Food & Drink

The Blazer Pub Featured in Hamburger Guidebook

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NORTH SALEM, N.Y. - It’s official: The Blazer Pub has one of the best burgers in America.
The North Salem mainstay received national attention recently with its inclusion in “Hamburger America,” a state-by-state guide to 200 of the country’s best burger joints by the self-proclaimed hamburger expert George Motz.

The Blazer Pub leads the New York section of the 471-page book with brief history of the restaurant: It was opened in 1971 by Tom and Emer Heavey and is named after a group of Irish fox hunters called the Galway Blazers and was bought by the O’Leary family in 1988.

It’s now owned and operated by Alice O’Leary Kerrigan, who inherited it from her parents, Richard and Rita O’Leary.
As described in the book, Motz ordered a Celsus burger with an addition of grilled onions during his visit. The burger pulls its name from Tom Heavey’s mother’s maiden name.

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He said the burger was “delivered juicy” and raved about the combination of the “fist of beef, caramelized sweet onion, bacon and a cascade of gooey melted Swiss.” Though he typically will only order a burger for his research, he said he broke tradition at The Blazer Pub when the waitress described its homemade and award-winning cream of tomato and bacon soup.

“The soup was so ridiculously good that I literally laughed out loud, hard, in disbelief. It was that good,” he wrote. 

The soup, Kerrigan said, has developed a cult following at the pub. They make a batch of the cream of tomato bacon every day along with a revolving slate of other soups.

The soups are so beloved that Kerrigan had to create what she calls a “soup list” of regular customers who get a personal phone call whenever their favorite soup is on tap.

“George Motz mentioned that we’re very much like ‘Cheers’–If we don’t know your name, we know you like a straw in your wine or extra mustard on your burger,” Kerrigan said.
It’s the family atmosphere that drew Kerrigan to leave her career as a special education teacher to take over the pub. 

“I do enjoy it because of who I work with and the customers,” Kerrigan said. “We’re a well-oiled machine.”
Her employees, including sister-in-law Aran O’Leary, have been with her for decades.

At lunch time on a recent Thursday, customers started trickling in around 11 a.m. and the phone started ringing for take-out orders shortly after.

One couple who overheard Kerrigan being interviewed said they had come from Dutchess County after stumbling upon the pub a few weeks ago.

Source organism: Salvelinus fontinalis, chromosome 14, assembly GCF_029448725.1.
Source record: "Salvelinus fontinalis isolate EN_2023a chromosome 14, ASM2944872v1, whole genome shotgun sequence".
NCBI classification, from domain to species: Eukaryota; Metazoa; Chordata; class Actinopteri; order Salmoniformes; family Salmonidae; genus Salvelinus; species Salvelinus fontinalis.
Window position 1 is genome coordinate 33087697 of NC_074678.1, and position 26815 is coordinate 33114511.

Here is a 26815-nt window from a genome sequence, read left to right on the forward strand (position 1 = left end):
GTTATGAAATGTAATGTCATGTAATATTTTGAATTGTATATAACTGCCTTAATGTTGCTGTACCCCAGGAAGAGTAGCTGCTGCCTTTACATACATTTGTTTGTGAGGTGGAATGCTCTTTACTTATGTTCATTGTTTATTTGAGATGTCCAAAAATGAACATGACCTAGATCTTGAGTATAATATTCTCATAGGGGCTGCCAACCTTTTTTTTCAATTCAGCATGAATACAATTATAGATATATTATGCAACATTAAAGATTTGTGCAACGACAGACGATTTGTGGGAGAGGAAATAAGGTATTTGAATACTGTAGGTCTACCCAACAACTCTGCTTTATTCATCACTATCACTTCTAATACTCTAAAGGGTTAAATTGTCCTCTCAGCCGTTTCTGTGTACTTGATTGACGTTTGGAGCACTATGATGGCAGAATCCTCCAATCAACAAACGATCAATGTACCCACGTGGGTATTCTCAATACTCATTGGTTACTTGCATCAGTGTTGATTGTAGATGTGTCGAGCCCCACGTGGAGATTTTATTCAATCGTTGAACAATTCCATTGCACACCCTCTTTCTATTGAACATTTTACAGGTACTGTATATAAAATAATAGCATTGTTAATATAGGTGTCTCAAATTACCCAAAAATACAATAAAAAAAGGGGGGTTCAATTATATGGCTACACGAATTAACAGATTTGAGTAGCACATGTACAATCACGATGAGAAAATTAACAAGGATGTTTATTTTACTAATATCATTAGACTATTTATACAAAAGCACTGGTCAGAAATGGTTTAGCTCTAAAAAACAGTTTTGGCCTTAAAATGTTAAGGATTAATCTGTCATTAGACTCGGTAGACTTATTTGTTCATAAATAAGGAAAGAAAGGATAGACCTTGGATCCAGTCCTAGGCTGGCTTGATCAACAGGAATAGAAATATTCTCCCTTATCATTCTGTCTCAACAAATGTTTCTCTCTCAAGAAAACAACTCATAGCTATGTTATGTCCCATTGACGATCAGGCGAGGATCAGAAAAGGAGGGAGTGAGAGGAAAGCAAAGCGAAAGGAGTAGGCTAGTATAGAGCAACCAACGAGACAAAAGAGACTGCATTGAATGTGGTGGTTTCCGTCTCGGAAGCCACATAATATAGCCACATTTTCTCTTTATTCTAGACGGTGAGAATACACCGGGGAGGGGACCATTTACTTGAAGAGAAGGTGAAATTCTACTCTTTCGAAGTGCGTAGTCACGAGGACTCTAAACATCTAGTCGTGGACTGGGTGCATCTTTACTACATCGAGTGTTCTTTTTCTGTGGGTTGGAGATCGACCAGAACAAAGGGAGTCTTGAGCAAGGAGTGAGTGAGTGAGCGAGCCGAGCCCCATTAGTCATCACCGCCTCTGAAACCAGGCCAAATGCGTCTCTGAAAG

“We we’re so impressed. I told everyone in Dutchess County that I’ve met, ‘You’ve got to try this place’,” said Joan Skoak, dining with her husband, Mike. “It’s fantastic.”

On her first visit, she ordered the chicken soup and then immediately got an extra quart to take home.

This time, she went with the chicken fingers and fries with a side of coleslaw while her husband got the Blazer burger–an 8-ounce handmade patty with cheese, lettuce, tomato, grilled onions and bacon on a hard roll.

Like nearly all the food and décor in the pub, the coleslaw has its own interesting backstory.

“My mother felt we should have coleslaw on the menu so she’d make it at home and bring it up here in a pot or whatever so people got use to having coleslaw on the menu,” Alice Kerrigan said. But if she was busy or out of town, diners were out of luck.

“We’d say, ‘Mrs. O’Leary is in Cape Cod, we don’t have it today,’ or ‘She’s playing golf today so no coleslaw’,” Kerrigan said. “I finally said Mom, this isn’t working, you have to tell us how to make it. That’s how we got the Rita B coleslaw.”

The family atmosphere among the staff extends to customers, which was obvious from looking around the room. Customers bring in memorabilia to hang up on the wall and every inch is covered with something to see, from sketches of the Mets 1969 team to police badges and college pendants. 

There’s also artwork her parents have collected, such as a blanket woven with a scene of a fox hunt, echoing the scene featured on the pub’s placemats.

Couples are born all the time at the bar, too, Kerrigan said, including her own marriage to Kevin Kerrigan, a nationally acclaimed duck decoy carver. 

“He would order a Killian’s on tap and a cheeseburger,” Kerrigan said of her husband.

On Friday and Saturday nights, the wait for a table at The Blazer Pub can be up to an hour, but it’s quieter during lunch hours.

But no matter what time you go, the Pub promises fresh, made-to-order food, as there is no freezer or microwave at the restaurant.

Kerrigan also recently added Reubens to the menu with Cape Cod, corned beef or turkey options. But that’s about all that has changed since they’ve been in business.

Kerrigan has a “if it ain’t broke, don’t fix it” attitude about the Pub.

“This place stays the way it is,” Kerrigan said.

“Hamburger America” is available on Amazon; The Blazer Pub is featured on pages 208-209.

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